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Diabetes Distilled: Practical recommendations for the management of diabetes in patients with COVID-19

Diabetes is a commonly associated comorbidity with COVID-19 illness and is a predictor of more severe complications, including acute respiratory distress syndrome and multiple organ failure. This recently published article, authored by a panel of international experts, provides some guidance and practical recommendations on the management of diabetes during the COVID-19 pandemic. The authors also discuss some molecular theories that might explain the link between diabetes and adverse COVID-19 outcomes.

Key messages

  • People with diabetes and without COVID-19 should intensify their glycaemic control as required for the primary prevention of COVID-19 illness.
  • Those without diabetes but at high risk of cardiometabolic disease who have suffered COVID-19 illness need to be monitored for new-onset diabetes that may be triggered by COVID-19 infection.
  • Given the close links between diabetes and cardiovascular disease, the authors recommend continuing any concurrent statin treatment to maintain good lipid control.

The authors identify certain groups of individuals who may require specific attention:

  • Those living with type 1 diabetes and elevated HbA1c are more susceptible to infectious disease and will require more intensive monitoring and supportive therapy to reduce the risk of metabolic complications such as diabetic ketoacidosis (DKA). Specifically, those with type 1 diabetes who are taking sodium–glucose cotransporter 2 (SGLT2) inhibitors need to be aware of the significantly increased risk of DKA and reminded about presenting symptoms, ketone measurement, sick day guidance and prompt medical advice.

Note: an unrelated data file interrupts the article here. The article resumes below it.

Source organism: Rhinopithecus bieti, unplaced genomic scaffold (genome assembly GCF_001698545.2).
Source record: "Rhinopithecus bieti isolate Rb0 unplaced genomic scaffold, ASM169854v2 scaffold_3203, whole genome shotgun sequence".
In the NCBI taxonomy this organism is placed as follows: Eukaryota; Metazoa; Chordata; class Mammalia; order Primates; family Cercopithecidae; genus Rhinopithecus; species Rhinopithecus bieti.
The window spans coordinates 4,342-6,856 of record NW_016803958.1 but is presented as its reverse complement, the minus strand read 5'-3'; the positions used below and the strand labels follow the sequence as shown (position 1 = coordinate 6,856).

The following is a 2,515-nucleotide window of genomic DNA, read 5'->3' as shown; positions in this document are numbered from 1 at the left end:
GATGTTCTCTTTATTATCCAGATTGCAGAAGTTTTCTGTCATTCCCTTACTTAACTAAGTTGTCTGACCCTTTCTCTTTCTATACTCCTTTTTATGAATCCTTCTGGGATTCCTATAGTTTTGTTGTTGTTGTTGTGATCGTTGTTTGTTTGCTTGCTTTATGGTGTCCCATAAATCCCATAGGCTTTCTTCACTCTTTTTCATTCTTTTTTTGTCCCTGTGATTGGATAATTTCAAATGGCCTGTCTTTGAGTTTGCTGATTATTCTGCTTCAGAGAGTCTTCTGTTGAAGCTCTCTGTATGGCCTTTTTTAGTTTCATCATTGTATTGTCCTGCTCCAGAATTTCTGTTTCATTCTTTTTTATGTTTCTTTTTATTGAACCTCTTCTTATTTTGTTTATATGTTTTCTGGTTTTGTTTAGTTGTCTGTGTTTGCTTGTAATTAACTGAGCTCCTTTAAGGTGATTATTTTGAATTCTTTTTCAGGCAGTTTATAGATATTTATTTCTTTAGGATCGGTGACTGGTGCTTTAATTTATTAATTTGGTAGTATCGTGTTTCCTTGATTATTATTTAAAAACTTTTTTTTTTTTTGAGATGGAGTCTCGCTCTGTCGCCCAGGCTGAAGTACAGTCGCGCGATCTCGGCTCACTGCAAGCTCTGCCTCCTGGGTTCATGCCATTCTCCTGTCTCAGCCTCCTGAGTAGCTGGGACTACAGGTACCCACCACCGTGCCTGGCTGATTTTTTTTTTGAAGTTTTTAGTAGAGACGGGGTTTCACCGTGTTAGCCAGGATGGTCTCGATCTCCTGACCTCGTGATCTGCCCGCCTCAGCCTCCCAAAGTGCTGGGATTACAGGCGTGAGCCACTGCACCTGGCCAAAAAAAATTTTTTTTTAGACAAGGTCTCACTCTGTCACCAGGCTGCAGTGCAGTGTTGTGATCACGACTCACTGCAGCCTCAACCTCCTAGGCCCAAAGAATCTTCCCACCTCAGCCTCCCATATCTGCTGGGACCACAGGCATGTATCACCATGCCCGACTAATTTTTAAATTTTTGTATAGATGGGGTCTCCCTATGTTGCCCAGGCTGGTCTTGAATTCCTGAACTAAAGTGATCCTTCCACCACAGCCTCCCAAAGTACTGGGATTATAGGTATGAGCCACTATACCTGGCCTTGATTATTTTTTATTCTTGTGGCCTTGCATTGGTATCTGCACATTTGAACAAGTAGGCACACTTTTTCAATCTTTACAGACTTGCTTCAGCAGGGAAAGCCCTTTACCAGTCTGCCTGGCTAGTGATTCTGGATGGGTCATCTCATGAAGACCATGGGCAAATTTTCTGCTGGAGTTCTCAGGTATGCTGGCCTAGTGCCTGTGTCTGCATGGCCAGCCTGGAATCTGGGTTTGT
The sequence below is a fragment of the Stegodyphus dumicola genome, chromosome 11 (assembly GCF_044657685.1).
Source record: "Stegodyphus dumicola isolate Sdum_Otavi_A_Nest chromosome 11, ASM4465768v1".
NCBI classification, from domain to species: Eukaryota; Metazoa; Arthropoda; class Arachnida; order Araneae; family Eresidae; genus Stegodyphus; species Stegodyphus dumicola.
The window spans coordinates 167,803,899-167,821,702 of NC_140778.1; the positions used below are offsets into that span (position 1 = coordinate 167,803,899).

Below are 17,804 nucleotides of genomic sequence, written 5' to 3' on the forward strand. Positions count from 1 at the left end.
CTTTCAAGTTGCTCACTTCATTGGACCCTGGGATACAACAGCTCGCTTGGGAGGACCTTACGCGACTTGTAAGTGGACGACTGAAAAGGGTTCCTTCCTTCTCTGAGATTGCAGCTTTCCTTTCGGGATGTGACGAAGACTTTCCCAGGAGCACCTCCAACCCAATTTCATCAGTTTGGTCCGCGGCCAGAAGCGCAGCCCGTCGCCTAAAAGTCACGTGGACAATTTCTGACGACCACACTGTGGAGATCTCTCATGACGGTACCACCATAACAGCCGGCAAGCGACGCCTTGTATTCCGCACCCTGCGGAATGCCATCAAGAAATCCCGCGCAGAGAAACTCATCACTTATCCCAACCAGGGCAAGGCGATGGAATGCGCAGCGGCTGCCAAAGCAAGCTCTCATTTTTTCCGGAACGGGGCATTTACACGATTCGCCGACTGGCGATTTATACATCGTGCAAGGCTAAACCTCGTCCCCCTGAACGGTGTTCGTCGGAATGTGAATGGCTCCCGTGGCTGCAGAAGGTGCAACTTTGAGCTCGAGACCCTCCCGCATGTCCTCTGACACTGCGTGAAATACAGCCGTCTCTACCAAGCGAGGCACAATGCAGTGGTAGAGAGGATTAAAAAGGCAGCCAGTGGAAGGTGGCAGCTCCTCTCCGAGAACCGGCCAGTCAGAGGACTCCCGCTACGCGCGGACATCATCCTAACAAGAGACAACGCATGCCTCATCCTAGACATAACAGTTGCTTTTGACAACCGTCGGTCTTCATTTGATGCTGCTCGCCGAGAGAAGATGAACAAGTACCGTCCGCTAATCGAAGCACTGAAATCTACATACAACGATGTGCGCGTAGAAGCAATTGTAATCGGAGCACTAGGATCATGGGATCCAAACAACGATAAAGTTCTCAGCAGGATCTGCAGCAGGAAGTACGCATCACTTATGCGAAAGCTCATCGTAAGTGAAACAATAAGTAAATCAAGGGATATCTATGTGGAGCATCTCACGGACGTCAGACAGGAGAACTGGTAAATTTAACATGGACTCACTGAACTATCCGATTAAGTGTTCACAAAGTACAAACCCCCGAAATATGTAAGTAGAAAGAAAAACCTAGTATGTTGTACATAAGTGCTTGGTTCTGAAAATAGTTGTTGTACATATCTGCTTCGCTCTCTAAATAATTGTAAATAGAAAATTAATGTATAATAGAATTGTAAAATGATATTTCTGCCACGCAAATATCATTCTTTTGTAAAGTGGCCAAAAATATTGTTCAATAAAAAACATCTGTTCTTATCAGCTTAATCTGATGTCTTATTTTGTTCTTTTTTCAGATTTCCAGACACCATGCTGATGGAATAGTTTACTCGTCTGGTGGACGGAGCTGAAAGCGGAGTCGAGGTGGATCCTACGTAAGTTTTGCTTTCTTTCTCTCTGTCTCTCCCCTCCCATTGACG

• Those with type 2 diabetes and fatty liver disease may exhibit an increased inflammatory response to infection and should be considered at higher risk of severe COVID-19 disease.
  • Those living with diabetes and obesity are at risk of ventilatory failure and complications during mechanical ventilation. Additionally, chronic low-grade inflammation and insulin resistance is seen in those who are overweight or obese, and this impairs the immune response to all pathogens.
  • The authors recommend that those with diabetes who work as healthcare professionals should be deployed away from front-line clinical duties where possible. If not possible, high-grade protection should be used.

The authors also provide a helpful table outlining special considerations on the use of diabetes drugs in suspected or COVID-19-positive individuals with type 2 diabetes. Recommendations include:

  • Sick day guidance for those on metformin to reduce the risk of dehydration and lactic acidosis. Renal function should be monitored for acute kidney injury.
  • Sick day guidance for those on SGLT2 inhibitors to reduce the risk of dehydration and DKA. Renal function should be monitored for acute kidney injury.
  • Individuals taking glucagon-like peptide-1 receptor agonists should be monitored for dehydration and advised on adequate fluid intake and regular meals.
  • Insulin therapy should not be stopped. Regular self-monitoring of blood glucose every 2–4 hours, or continuous glucose monitoring, should be encouraged.

 
To access the publication, click here

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